Thursday, May 7, 2009

A real estate tale

David, a reader of my Hurriyet Daily News columns from Didim, asked me the following question last week:
The real estate market here in Didim is experiencing downside pressure from the economic crisis, as this is an area where a lot of British buyers have purchased over the last 5 years. I would estimate the amount of unsold properties to be over 20,000, for some reason many new buildings are still under construction even in the present climate!!

Last year I read that the title deeds office here in Didim was unable to transfer title deeds for property transactions between individuals, as all their manpower and time was being utilized working on behalf of the banks when they repossessed property from developers who had defaulted on their loans. The manager of the Deeds Office was quoted as saying that under Turkish law, they were obliged to prioritize the freezing of these assets on behalf of the banks.

This all seems perfectly reasonable and I can understand these actions. What I am increasingly confused about is what are the banks doing with these repossessed assets? They do not appear to be put back on the market in any volume anywhere in the resort. In your opinion, are the banks keeping these assets on their balance sheets at 'face value' or does 'mark to market' accounting apply here in Turkey ?

I would estimate that the property prices have decreased by about 25% in this resort from their 2007 peak, however it is very difficult to make an assessment as so few transactions are taking place to assist price discovery. Obviously, should the banks 'flood' the market with these properties; it would cause more downside on prices and further deteriorate their balance sheets.

I do know that some of these properties are changing hands between the banks, as a recent court case between a builder and a British buyer revealed that the tapu of the property in dispute had been transferred from the Is Bank to the Halk Bank.

I would be very grateful for your insight on this matter, although I realize you are very busy.
My quick answer to David was that nothing is marked to market in Turkey, with the commercial code almost as old as the ancien regime. But since this is really way out of my expertise, I had to consult a couple of bankers and a lawyer who specializes in the legal procedures. Here's what I have:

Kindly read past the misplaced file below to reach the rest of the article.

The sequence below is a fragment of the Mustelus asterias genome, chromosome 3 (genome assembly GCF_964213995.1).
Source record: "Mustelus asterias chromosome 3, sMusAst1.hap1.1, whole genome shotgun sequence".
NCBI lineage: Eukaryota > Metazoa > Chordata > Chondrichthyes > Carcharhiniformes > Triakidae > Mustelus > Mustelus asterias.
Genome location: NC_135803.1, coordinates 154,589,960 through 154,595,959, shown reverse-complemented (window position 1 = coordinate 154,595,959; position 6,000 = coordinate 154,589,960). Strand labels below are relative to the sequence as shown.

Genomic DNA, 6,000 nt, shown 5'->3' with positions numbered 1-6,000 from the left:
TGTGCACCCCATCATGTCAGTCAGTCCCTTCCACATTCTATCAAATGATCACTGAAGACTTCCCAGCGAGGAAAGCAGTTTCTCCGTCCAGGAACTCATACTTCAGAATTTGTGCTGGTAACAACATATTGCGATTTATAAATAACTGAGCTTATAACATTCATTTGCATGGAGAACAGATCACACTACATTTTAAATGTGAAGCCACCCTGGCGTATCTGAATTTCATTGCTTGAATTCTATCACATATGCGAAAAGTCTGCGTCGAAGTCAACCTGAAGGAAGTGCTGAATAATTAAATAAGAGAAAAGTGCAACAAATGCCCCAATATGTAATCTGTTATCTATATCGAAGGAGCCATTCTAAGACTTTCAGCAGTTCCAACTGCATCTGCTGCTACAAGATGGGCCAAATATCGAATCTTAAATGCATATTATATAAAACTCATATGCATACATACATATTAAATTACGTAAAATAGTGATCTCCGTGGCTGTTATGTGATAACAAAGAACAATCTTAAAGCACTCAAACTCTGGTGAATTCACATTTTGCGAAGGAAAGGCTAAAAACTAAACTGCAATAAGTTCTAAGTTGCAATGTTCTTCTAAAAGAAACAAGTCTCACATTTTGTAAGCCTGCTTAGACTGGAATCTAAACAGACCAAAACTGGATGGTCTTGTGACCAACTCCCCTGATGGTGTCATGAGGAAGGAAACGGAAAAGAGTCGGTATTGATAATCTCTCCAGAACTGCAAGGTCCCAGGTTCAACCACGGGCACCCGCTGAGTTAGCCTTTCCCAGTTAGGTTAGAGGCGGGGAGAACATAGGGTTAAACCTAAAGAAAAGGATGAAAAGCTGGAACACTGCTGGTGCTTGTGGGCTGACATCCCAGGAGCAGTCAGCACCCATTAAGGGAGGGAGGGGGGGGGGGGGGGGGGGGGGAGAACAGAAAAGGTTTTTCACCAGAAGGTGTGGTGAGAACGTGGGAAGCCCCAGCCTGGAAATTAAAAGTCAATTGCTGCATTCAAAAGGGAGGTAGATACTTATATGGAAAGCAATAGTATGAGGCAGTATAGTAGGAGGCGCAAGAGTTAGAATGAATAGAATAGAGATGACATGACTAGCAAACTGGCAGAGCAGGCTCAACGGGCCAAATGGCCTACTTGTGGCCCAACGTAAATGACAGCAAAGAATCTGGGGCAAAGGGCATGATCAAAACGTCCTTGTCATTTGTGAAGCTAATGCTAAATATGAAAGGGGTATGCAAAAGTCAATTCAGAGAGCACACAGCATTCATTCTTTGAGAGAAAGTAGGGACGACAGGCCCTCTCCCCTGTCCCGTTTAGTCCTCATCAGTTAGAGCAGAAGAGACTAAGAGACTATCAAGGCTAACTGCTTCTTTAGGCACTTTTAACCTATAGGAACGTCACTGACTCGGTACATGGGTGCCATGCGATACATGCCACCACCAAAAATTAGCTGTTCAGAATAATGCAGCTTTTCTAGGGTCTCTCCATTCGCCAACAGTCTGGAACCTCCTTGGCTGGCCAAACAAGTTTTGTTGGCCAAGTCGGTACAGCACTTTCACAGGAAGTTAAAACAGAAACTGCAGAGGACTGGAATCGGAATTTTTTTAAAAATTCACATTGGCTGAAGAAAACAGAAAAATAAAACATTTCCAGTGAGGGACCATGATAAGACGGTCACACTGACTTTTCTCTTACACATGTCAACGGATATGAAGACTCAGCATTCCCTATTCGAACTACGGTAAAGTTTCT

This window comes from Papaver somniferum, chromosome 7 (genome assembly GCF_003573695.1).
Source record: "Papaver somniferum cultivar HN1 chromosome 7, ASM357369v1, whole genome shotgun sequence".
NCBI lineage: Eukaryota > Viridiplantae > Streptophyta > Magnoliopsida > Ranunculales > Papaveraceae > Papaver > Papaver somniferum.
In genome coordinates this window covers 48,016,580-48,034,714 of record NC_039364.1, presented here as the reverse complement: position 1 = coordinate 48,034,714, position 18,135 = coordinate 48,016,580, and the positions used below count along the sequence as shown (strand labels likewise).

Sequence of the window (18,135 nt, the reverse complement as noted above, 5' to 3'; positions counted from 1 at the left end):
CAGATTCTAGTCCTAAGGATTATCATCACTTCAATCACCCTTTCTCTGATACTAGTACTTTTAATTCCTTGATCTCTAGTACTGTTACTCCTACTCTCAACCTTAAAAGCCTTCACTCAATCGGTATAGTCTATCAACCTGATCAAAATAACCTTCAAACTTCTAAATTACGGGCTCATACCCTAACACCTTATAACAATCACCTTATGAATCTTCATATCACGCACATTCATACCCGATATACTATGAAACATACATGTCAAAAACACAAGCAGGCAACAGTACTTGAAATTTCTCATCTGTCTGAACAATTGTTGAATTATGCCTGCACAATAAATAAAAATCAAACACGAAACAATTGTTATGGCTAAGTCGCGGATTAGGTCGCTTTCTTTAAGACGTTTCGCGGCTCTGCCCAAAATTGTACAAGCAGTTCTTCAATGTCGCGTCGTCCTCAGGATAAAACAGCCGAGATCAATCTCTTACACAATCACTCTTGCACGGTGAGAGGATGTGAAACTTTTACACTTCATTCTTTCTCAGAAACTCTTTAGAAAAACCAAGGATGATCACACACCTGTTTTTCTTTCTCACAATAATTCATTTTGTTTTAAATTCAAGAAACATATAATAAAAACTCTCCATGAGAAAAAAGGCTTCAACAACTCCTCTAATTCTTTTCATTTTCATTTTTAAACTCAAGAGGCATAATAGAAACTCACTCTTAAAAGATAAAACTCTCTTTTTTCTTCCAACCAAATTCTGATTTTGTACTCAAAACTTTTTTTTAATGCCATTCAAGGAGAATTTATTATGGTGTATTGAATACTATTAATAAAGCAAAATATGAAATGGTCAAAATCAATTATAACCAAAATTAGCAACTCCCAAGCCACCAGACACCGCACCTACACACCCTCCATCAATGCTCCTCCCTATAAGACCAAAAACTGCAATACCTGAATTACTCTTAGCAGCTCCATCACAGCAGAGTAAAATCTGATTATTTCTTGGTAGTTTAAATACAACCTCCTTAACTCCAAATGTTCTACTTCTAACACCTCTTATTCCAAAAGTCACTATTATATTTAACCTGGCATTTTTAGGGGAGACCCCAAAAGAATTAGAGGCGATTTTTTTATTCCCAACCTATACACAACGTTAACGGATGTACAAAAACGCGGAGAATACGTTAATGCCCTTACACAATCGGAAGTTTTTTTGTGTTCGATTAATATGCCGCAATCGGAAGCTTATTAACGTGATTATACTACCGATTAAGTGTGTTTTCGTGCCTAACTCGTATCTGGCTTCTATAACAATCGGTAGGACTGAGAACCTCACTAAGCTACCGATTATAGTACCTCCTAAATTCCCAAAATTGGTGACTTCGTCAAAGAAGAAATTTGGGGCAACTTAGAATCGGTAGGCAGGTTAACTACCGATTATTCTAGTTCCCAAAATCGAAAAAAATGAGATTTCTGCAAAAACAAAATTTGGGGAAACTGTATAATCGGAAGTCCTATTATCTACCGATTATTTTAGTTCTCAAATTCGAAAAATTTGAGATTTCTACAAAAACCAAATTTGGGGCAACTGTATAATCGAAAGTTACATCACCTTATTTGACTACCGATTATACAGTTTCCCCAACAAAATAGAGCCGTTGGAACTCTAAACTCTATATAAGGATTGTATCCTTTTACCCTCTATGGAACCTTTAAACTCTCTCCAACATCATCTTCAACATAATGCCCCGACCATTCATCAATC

First, the banks could foreclose if the payment has not been made for over a year. Then, the legal process would take some time, including sending a formal notice to the contractor and then starting the procedures for seizure, including sending an expert to decide on the value of the property.

So mark-to-market is not an issue here. Actually, banks have to liquidify the property according to banking laws. It just takes some time. Therefore, the reason David is not seeing hordes of properties on the market could be that the seized properties have not hit the market yet and are still crawling through the legal process.

Alternatively, I have been told that there is a lively secondary market for seized properties; guys who make a living from following these auctions, getting the properties at bargain prices and then selling them at a mark-up. This could yet be another reason why David is not observing lots of property for sale at Didim. The new owners could have decided that it would be better to wait until market conditions improve.

Note that if it is only an issue of length of legal process, David is could observe a flooding next year. The secondary market, however, could dampen this effect somewhat.

BTW, the banks do not get involved in the auctioning process, it is outsourced and held as public auctions: You can see follow the auctions on the web as well; for example, see here and here.

Anyway, if anyone has more on this, I would be grateful.


David Lloyd said...

Hi Emre,

Many thanks for this information. I shall look out for the flood of properties later in the year!

I take it that you have no thoughts on how the properties are changing hands between banks? Could it be that the Is Bank is a private bank, and the Halk Bank is state owned? Making it easier for them to conceal these assets on their balance sheets.

With regards to the TDN article about Expats selling properties: it is pure fallacy to suggest that anybody is 'profit taking'. Reason 1: There is NO resale market whatsoever.
2: Assuming a buyer could be found, the seller would have to sell at a loss to secure a sale.
3: The vast majority of owners, trying to sell, are doing so to service debts in the UK.
4: I would estimate that the property prices here are 25% off their 2007 peak, can anybody explain how profit taking is occuring?

The hotels here in Didim are completely empty, indeed if you were not in possession of a calender - there would be NO indication that the holiday season had started!!

Expat rush to sell property debated:

This article is full of 'spin' and opinions completely ignoring the economic reality of the global crisis.


Emre Deliveli said...

Well, if the secondary market theory is right, there will be no flooding until the economy recovers. We'll see...

I don't think there is anything sinister (but then again, this is Turkey, so you never know) with properties changing hands between banks; it is probably that the firm's/person's debts are consolidated or restructured- quite a common practice, my banking contact tells me.